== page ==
The comprehensive school system will not be allowed to get in the way of doing what is best for pupils, the First Minister has declared, showing every sign of taking on those who claim he is encouraging selection by the back door.
In manifesto plans for next May's elections, Jack McConnell has sparked controversy by announcing plans for 100 skills academies to ensure "no child is left behind" and half a dozen science academies to ensure "no child is held back". This could recreate junior and senior secondary schools, critics fear. But, in an interview with The TESS, Mr McConnell described such assertions as "rubbish". "We should be able to have a more mature debate that doesn't place the comprehensive school up against competition and choice.
"I am angry that there are young people in Scotland for whom the system is not working, is not motivating them or giving them the skills that are useful."
The First Minister pointed out that selection already exists in S5S6, as pupils narrow their subject choices. "For anyone to say that, by creating an environment in which high-achieving youngsters can come together and feed off each other, stretching them to the full and realising their potential, is anti-comprehensive, is just rubbish. Every youngster in Scotland is not the same - every parent knows that, every pupil knows that."
Mr McConnell said pupils were already selected in the early secondary stages for the seven centres of excellence in music, dance and sport; he did not see why the same could not be done for the sciences in upper secondary. Neither did he rule out extending the scheme to other subjects, such as modern languages "if the evidence was there".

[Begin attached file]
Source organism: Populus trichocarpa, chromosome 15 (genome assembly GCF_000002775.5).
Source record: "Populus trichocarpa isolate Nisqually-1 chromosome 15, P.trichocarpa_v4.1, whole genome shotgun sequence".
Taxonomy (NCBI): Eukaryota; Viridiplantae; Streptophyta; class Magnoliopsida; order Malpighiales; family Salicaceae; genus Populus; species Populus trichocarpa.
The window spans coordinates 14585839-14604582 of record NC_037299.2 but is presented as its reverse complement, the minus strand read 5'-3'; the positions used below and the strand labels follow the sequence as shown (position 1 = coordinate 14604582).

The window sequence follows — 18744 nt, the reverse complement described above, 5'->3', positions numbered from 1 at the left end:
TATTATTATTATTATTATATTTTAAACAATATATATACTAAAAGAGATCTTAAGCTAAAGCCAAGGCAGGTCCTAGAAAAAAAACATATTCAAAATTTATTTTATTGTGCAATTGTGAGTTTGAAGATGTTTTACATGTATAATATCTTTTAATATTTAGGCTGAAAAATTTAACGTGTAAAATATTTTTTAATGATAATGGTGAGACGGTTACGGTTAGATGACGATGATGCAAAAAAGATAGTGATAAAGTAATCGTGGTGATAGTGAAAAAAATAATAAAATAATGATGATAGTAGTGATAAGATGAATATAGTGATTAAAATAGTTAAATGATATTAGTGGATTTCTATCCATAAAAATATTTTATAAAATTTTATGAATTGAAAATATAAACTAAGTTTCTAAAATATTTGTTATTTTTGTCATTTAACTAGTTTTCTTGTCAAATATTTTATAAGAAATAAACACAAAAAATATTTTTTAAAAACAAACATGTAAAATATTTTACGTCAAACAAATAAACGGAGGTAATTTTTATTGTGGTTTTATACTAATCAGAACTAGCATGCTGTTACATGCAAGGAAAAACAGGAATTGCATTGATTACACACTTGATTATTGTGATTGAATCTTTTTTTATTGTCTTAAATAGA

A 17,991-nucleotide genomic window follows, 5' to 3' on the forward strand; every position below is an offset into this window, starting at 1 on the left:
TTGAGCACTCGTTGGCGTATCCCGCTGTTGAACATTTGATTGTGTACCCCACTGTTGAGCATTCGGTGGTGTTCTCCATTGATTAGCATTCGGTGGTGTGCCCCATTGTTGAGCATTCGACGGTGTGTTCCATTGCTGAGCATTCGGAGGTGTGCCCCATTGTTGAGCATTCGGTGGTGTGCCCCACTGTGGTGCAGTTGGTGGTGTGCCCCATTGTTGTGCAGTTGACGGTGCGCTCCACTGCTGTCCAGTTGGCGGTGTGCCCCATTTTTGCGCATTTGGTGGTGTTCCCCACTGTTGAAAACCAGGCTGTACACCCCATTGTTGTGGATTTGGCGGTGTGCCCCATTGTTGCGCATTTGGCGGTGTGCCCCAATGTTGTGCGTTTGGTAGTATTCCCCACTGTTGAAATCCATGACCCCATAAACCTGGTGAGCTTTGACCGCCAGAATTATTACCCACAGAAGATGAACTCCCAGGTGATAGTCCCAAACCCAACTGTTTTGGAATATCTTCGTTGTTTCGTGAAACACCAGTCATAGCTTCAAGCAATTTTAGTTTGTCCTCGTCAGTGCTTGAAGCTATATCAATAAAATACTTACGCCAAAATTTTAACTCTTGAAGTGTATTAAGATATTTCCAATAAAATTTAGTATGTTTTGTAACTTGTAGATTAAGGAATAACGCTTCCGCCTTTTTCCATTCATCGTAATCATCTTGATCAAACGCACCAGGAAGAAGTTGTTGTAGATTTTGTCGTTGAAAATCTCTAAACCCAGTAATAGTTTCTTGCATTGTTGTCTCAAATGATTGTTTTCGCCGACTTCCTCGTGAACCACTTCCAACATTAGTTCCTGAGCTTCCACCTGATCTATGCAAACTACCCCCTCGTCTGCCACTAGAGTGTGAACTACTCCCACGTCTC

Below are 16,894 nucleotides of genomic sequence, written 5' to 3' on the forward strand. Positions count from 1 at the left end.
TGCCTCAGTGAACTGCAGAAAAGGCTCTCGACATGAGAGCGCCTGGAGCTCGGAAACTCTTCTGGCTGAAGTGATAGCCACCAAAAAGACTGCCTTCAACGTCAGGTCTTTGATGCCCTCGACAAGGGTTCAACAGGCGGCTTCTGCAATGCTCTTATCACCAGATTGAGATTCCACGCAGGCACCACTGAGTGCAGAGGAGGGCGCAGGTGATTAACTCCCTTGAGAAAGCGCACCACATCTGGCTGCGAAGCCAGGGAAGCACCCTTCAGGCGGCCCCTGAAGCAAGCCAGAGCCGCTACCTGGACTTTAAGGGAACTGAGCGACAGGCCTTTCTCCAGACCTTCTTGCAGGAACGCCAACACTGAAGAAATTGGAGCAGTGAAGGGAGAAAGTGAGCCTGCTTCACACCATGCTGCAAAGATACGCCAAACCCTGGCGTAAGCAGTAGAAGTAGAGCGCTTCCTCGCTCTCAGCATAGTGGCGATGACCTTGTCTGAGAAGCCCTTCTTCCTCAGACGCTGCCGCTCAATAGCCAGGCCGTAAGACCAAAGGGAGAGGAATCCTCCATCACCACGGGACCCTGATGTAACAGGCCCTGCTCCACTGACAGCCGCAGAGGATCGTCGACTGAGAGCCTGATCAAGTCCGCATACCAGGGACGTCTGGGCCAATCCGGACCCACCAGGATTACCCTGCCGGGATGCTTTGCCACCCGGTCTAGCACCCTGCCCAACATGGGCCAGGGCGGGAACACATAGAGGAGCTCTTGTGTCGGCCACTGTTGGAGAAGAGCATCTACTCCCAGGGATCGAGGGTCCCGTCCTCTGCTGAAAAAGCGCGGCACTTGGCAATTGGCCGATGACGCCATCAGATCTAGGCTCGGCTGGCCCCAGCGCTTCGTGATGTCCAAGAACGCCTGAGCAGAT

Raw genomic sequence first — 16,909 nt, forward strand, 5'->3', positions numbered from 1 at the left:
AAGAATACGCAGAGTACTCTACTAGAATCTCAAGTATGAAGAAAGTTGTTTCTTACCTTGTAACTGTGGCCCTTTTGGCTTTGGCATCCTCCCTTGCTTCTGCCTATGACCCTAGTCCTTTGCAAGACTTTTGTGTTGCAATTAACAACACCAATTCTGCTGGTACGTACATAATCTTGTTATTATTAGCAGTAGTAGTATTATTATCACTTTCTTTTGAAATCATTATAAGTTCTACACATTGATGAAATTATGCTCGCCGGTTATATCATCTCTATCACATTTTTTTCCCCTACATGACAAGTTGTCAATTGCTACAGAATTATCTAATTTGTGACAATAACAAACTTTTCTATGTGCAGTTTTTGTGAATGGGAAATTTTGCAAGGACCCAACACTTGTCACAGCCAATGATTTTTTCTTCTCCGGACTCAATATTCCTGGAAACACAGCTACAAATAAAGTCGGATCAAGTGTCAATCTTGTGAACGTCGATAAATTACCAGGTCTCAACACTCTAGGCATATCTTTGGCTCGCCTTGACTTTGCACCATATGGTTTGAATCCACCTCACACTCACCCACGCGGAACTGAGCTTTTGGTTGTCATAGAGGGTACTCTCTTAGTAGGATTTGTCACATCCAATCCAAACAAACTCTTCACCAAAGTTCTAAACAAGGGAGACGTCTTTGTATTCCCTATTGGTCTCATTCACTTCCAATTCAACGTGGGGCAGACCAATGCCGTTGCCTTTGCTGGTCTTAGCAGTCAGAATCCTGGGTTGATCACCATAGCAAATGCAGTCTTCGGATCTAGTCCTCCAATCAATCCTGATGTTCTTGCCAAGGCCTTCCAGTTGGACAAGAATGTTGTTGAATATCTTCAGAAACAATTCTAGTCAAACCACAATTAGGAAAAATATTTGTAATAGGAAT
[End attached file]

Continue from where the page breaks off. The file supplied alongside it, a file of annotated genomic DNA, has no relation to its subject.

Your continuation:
He said additional efforts would be put into improving science teaching in primary schools, a theme flagged up in different ways last week by the Prime Minister and Nicol Stephen, the Deputy First Minister in Scotland.
Mr McConnell also stoutly defended his plans for skills academies in schools, saying there was a clear demand for them and there was no reason why vocational courses had to be of lower quality than academic programmes.
The new academies will have strong links with universities and business, and Mr McConnell strongly endorsed the role of the private sector in schools - "not running schools but involved with schools. In Scotland, we want successful people to be role models for young people, widening their aspirations and raising their sights".
Perhaps surprisingly, he singled out the executive's Determined to Succeed strategy as having made more difference than any other educational initiative in the first two terms of the Scottish Parliament. "It has helped create a culture of ambition. We did that by changing from enterprise education to the broader concept of determined to succeed," he said.
"If it had just been about running a business or chairing board meetings, that might have been interesting, but this has done more than that and it's been a vehicle for getting the culture right."